UK Parliament Nov 2023. Images courtesy of the IOPHR

By Natasha Phillips

Authoritarian states outnumber democracies in the world today, and Iran is part of a new totalitarian axis, said Ian Duncan Smith, a U.K. Conservative Party lawmaker who previously led the party and served as Secretary of State for Work and Pensions. 

“If you look very carefully around the world, what you’re seeing is a growth of totalitarianism,” Duncan Smith said at a Nov. 14 conference in the British Parliament on the global influence of Iran’s Revolutionary Guard Corps (IRGC), organized by the International Organization to Preserve Human Rights (IOPHR), a London-based human rights group. “We are facing probably the single biggest growing threat of all, which is what I call the new axis of totalitarian states.”  

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“There are now more states that are totalitarian rather than democracies, and a lot of that is down to the Chinese involvement in this, who are using the Belt and Road initiative as a linkage between these, whether it’s China, North Korea, Russia, Iran,” Duncan Smith said. 

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The event focused on the IRGC’s perceived role in the war between Ukraine and Russia and the Israel-Hamas war which began on Oct. 7, and its growing economic, trade and military ties with China. 

The discussion was chaired by British lawmaker and former Defense Secretary Liam Fox. Fox is the chair of the UK Abraham Accords group, a forum to promote the Abraham Accords — a series of treaties normalizing diplomatic relations between Bahrain, Israel, Morocco, Sudan, the United Arab Emirates, and led by the US — which call for disputes between states in the Middle East to be resolved through dialogue rather than force.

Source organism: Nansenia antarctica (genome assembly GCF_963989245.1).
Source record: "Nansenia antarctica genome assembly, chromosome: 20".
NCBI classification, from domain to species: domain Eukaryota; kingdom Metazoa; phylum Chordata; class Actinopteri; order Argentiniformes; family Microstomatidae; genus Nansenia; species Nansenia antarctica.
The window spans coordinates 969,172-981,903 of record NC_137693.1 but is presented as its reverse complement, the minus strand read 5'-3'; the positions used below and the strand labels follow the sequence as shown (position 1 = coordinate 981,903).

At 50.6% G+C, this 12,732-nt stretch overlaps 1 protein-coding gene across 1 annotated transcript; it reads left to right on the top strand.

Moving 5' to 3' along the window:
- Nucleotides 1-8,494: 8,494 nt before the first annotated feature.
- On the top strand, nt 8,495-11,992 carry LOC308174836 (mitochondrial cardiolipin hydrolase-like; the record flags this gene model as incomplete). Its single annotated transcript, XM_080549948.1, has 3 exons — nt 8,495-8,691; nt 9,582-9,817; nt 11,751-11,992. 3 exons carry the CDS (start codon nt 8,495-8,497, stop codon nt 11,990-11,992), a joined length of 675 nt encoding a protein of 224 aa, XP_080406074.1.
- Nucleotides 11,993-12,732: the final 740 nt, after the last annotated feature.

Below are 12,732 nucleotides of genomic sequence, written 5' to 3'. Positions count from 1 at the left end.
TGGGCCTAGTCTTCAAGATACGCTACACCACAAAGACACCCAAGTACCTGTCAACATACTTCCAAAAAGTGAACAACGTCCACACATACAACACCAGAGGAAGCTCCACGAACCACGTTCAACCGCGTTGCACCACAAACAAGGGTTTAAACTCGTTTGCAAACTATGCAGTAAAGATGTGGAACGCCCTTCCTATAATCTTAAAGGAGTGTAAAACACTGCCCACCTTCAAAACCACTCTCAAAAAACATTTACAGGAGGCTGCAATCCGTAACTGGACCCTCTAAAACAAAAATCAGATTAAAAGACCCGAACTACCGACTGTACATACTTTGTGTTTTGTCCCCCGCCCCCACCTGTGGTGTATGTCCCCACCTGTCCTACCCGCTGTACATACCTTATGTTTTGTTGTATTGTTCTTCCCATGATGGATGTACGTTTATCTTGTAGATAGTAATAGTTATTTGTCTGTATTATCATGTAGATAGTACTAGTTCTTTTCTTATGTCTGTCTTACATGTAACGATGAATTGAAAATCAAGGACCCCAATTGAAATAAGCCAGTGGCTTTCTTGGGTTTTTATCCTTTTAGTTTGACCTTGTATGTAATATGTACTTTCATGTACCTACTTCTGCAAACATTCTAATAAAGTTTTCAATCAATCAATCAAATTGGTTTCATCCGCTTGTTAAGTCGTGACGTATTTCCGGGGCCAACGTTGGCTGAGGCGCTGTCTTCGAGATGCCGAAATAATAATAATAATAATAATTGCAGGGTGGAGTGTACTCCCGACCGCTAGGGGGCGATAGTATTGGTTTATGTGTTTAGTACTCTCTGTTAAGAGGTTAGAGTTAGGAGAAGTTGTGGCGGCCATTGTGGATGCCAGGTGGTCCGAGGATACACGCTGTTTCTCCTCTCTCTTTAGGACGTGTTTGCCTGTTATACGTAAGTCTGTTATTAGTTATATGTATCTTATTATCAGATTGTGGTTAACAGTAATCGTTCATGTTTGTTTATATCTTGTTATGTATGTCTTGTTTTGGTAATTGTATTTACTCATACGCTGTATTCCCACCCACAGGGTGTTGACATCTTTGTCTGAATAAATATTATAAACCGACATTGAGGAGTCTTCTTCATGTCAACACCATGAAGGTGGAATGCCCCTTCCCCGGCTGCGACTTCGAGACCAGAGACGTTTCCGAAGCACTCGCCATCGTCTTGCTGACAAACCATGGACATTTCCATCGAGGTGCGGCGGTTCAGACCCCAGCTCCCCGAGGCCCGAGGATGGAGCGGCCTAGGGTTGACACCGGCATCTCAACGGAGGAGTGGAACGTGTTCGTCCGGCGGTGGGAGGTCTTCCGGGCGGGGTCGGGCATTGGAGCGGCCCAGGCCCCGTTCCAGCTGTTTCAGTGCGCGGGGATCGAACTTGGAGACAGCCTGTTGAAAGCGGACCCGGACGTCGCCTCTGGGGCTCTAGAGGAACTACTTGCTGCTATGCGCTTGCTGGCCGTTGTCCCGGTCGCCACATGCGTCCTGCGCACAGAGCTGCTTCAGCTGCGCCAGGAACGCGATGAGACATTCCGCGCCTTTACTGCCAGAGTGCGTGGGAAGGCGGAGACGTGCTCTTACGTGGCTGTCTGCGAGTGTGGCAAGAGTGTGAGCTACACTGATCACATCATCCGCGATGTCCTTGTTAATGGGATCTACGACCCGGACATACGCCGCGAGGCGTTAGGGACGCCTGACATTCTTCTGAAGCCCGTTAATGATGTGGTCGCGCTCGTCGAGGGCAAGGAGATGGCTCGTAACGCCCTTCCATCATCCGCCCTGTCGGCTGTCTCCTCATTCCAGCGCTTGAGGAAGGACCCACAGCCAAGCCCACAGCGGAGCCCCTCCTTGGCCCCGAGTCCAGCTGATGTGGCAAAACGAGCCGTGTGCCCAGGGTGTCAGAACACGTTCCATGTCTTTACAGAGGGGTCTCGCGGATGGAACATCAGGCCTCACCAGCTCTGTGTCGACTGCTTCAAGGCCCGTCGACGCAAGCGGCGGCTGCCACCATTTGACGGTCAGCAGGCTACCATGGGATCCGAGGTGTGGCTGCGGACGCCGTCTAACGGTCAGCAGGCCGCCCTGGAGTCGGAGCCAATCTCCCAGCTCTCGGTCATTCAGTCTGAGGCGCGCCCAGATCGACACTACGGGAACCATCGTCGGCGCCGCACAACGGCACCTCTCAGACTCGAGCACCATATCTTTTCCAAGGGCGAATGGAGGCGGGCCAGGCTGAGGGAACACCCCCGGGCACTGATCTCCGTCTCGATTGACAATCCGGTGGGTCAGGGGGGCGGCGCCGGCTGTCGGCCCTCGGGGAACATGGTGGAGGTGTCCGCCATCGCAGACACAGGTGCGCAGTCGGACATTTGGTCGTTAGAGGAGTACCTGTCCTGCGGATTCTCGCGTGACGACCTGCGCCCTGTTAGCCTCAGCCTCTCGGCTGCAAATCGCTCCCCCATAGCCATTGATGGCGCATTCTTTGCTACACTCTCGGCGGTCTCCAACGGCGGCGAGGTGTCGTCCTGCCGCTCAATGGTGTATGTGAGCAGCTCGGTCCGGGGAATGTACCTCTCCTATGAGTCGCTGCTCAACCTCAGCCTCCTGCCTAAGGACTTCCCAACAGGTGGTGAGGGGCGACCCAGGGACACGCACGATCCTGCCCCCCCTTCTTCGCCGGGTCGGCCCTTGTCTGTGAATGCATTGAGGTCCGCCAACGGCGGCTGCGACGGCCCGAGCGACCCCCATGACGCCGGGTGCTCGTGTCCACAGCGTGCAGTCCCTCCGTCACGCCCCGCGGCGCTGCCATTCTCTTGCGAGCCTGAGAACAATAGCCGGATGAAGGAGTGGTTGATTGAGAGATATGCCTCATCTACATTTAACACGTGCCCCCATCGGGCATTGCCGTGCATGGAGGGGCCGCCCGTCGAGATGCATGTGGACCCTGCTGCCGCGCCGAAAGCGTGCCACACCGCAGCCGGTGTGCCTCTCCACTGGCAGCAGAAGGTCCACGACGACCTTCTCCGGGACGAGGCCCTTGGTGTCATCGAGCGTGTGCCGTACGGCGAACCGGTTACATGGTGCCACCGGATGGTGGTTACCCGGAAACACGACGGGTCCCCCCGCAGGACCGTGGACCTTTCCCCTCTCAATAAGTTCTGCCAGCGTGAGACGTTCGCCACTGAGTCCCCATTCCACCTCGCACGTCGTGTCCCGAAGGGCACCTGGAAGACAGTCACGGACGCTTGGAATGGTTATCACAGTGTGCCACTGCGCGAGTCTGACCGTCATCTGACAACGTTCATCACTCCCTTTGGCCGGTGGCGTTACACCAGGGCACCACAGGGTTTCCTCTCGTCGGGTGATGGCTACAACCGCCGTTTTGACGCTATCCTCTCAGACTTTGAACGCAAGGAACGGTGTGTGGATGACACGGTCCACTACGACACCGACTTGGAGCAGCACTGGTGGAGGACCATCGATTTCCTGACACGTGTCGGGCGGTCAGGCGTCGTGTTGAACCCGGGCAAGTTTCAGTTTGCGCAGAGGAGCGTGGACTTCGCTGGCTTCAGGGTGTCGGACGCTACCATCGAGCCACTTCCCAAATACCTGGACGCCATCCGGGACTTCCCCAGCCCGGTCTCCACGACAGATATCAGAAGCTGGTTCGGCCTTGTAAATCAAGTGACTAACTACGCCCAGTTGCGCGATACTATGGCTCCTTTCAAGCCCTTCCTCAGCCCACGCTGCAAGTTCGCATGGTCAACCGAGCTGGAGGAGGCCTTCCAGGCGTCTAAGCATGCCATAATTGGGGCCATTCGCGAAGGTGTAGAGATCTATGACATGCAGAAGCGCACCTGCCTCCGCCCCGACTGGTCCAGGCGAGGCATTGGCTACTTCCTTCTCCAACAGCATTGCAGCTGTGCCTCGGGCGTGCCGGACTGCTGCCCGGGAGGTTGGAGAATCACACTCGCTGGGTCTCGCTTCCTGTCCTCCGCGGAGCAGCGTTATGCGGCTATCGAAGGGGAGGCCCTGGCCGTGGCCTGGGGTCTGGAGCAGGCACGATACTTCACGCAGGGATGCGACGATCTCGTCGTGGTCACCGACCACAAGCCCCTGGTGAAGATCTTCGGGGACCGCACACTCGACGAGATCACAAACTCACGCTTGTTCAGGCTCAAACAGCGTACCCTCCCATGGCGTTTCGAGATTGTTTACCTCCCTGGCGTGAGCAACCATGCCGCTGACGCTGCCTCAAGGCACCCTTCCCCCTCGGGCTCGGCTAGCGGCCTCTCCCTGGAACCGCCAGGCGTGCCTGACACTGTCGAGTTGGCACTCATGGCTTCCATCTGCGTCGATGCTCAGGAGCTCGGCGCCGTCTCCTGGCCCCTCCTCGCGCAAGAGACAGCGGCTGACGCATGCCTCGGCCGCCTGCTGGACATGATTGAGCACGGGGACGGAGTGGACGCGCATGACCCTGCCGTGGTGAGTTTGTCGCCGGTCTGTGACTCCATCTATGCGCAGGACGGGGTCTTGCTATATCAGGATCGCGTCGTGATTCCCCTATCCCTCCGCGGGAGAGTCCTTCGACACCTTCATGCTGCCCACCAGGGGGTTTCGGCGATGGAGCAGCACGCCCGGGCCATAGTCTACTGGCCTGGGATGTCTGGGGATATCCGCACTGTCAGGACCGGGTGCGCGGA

Other speakers included: 

  • Jason Brodsky, Policy Director of the US-based advocacy group United Against Nuclear Iran (UANI);
  • Leslie Vasylenko, Ukrainian lawmaker and lawyer;
  • Mattie Heaven, Conservative party councillor and IOPHR Director; and
  • Vahid Beheshti, Iranian human rights campaigner. 

Lawmakers from other UK political parties such as the Labour Party and the Democratic Unionist Party also attended. Baroness Jacqueline Foster, a British Conservative politician and member of the House of Lords, was another attendee. 

The Belt and Road Initiative (BRI), launched by China, is an ambitious new trade route which aims to connect China to the wider world. It has been designed to extend China’s economic, political and technological power. The BRI is viewed as a way for China to compete with the U.S. and make participating states dependent on China’s economy. Iran is one of 149 countries signed up to the initiative. 

In a question to Fox regarding the Nov. 13 UK government reshuffle, which saw the appointment of former UK Prime Minister David Cameron as Foreign Secretary, Kayhan Life’s managing editor Nazenin Ansari asked: “Given Cameron’s closeness to the Chinese government, do you think that this influence will be for the better [regarding the UK’s Iran policy], or that we won’t see any change?”

Fox replied that Cameron had agreed this week to have a meeting with him about Iran, and added: “I take that as a positive sign of greater engagement with the region.” 

Panelists criticized what they said was a failure by the current government to address concerns raised by the Iranian regime’s activities in the Middle East, Ukraine and the UK. The panelists also expressed concerns about the government’s ongoing refusal to proscribe the IRGC as a terrorist organization.